Ratniks

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Warriors for the Advancement of the Bulgarian National Spirit
Leader Professor Asen Kantardzhiev
Founded 1936 (1936)
Dissolved 1944 (1944) (banned)
Headquarters Formerly Sofia, Bulgaria
Newspaper Progled
Ideology National Socialism,
Bulgarian nationalism,
Racism,
Antisemitism
Political position Far-right
International affiliation N/A
Colors Red
Party flag
Flag Ratnik.svg

The Ratniks (Ратник), or Warriors for the Advancement of the Bulgarian National Spirit, were members of a far-right Bulgarian nationalist organization founded in 1936. Its ideas were close to those of Germany's Nazis, including antisemitism and paramilitarism, but also loyalty to the Bulgarian Orthodox Church. The Ratniks (ratnitsi) wore red uniforms in outright competition with the communists for the hearts and minds of the Bulgarian youth, and also badges bearing the Bogar.

Despite decreeing their loyalty to the Monarchy and King Boris III of Bulgaria he officially dissolved the organisation in April 1939.[1] The ban however was not enforced and they remained in existence.[2] It was soon after the ban that they carried out one of their more notorious acts, the so-called "Bulgarian Kristallnacht" when, on September 20, 1939, the Ratniks were marched in Sofia throwing stones at the Jewish shops. Police did not intervene and some shop windows were sashed although ultimately it proved to have much less impact than the German version and was widely condemned by most politicians.[3] Alexander Belev, a leading member of the group, would claim that the attack had been his idea and that he had personally led the mob.[4]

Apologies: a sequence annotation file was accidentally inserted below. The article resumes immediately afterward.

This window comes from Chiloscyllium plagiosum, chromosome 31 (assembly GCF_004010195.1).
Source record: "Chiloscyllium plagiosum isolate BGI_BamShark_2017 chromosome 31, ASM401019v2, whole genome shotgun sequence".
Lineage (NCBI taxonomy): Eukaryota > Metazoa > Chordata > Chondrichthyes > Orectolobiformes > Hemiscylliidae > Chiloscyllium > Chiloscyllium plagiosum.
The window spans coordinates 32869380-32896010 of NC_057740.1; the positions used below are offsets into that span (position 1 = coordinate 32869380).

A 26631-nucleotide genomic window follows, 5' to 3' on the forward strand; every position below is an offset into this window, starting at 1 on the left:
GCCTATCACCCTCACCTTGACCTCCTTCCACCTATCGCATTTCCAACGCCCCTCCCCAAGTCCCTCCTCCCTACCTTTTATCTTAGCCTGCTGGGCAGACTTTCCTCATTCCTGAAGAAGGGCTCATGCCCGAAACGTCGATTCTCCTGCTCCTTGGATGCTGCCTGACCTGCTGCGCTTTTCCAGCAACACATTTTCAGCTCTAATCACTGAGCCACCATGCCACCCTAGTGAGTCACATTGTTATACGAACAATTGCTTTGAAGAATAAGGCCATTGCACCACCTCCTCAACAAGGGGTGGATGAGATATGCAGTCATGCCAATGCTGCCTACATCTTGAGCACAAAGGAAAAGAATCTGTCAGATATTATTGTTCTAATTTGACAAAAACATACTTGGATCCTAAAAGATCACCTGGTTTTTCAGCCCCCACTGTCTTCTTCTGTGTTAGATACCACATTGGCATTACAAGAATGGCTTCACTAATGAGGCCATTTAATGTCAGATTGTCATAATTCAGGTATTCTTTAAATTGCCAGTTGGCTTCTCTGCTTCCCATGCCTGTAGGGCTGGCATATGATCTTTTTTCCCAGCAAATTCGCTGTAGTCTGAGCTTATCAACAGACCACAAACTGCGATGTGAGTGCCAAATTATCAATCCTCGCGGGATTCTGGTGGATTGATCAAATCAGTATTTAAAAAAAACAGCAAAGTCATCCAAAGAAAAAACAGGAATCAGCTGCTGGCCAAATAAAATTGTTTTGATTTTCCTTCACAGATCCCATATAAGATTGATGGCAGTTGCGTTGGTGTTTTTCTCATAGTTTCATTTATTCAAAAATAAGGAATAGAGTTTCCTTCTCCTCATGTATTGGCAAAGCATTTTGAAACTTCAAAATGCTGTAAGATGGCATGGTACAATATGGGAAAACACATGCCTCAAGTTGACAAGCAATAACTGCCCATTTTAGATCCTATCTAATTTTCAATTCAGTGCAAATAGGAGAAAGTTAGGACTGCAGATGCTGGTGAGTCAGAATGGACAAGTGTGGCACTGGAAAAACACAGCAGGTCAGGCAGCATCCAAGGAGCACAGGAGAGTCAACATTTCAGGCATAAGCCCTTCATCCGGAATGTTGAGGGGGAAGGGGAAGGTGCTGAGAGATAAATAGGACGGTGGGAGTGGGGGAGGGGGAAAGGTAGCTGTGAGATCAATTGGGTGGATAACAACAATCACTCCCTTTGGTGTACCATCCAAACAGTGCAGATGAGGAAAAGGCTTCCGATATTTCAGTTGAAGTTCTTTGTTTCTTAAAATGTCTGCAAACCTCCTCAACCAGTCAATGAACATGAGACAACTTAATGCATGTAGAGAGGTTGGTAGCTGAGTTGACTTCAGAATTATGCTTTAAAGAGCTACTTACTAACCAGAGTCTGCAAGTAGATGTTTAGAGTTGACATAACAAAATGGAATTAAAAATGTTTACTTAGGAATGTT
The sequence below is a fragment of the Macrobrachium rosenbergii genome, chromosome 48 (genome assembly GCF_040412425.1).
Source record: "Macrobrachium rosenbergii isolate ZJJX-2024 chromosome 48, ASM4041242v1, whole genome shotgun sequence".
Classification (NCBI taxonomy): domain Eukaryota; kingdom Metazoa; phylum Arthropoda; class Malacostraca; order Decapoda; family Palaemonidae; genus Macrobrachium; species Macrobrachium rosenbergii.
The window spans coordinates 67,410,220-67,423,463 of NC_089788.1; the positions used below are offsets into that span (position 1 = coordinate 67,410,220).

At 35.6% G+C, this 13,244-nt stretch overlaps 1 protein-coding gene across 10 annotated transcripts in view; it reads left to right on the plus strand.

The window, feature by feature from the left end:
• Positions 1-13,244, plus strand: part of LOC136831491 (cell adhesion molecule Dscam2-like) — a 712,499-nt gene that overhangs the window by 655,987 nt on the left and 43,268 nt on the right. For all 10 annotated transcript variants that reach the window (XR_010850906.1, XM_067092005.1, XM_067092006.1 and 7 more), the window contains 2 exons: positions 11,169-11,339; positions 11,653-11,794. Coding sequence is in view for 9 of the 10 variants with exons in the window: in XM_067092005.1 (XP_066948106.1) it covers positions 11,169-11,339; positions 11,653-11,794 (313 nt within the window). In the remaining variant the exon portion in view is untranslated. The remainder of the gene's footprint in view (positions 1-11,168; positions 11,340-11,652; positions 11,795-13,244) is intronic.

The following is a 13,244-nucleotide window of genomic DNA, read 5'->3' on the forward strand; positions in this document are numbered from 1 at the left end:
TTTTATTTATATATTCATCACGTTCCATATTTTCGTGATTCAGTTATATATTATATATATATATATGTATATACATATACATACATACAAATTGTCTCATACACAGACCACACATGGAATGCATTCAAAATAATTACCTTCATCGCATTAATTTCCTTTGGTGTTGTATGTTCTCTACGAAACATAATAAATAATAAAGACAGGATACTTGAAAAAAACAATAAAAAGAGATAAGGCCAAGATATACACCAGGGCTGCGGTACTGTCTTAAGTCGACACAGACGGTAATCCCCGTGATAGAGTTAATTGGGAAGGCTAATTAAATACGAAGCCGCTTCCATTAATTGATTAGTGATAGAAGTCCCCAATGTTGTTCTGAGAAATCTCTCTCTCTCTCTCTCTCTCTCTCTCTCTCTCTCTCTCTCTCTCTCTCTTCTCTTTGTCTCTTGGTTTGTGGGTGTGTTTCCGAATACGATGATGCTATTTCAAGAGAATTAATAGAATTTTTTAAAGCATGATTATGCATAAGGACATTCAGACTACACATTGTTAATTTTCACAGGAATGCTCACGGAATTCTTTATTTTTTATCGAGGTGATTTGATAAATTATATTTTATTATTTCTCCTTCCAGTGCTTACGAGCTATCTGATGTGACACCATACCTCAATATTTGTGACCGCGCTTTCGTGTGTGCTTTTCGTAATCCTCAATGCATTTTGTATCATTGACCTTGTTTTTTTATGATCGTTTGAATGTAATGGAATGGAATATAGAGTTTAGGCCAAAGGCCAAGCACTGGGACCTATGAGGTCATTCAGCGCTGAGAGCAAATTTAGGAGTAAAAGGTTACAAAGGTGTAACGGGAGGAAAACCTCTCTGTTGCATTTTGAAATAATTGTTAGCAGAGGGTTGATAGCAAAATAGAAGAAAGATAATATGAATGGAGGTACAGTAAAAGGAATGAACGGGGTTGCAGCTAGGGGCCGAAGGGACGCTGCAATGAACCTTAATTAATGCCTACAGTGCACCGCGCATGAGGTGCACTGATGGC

With the coming of the Red Army and the Bolsheviks into Bulgaria on September 9, 1944, Ratniks disappeared from the Bulgarian scene. Many of the leaders became members of the Bulgarian national government abroad, some of the young Ratniks become volunteers in the Wehrmacht, while others chose to stay in Bulgaria and fight against the Communists.

References[edit]

  1. ^ Stanley G. Payne, A History of Fascism 1914-45, Routledge, 2001 p. 326
  2. ^ Payne, A History of Fascism 1914-45, p. 429
  3. ^ Michael Bar-Zohar, Beyond Hitler's Grasp: The Heroic Rescue of Bulgaria's Jews, Adams Media Corporation, 1998, p. 8
  4. ^ Bar-Zohar, Beyond Hitler's Grasp, p. 51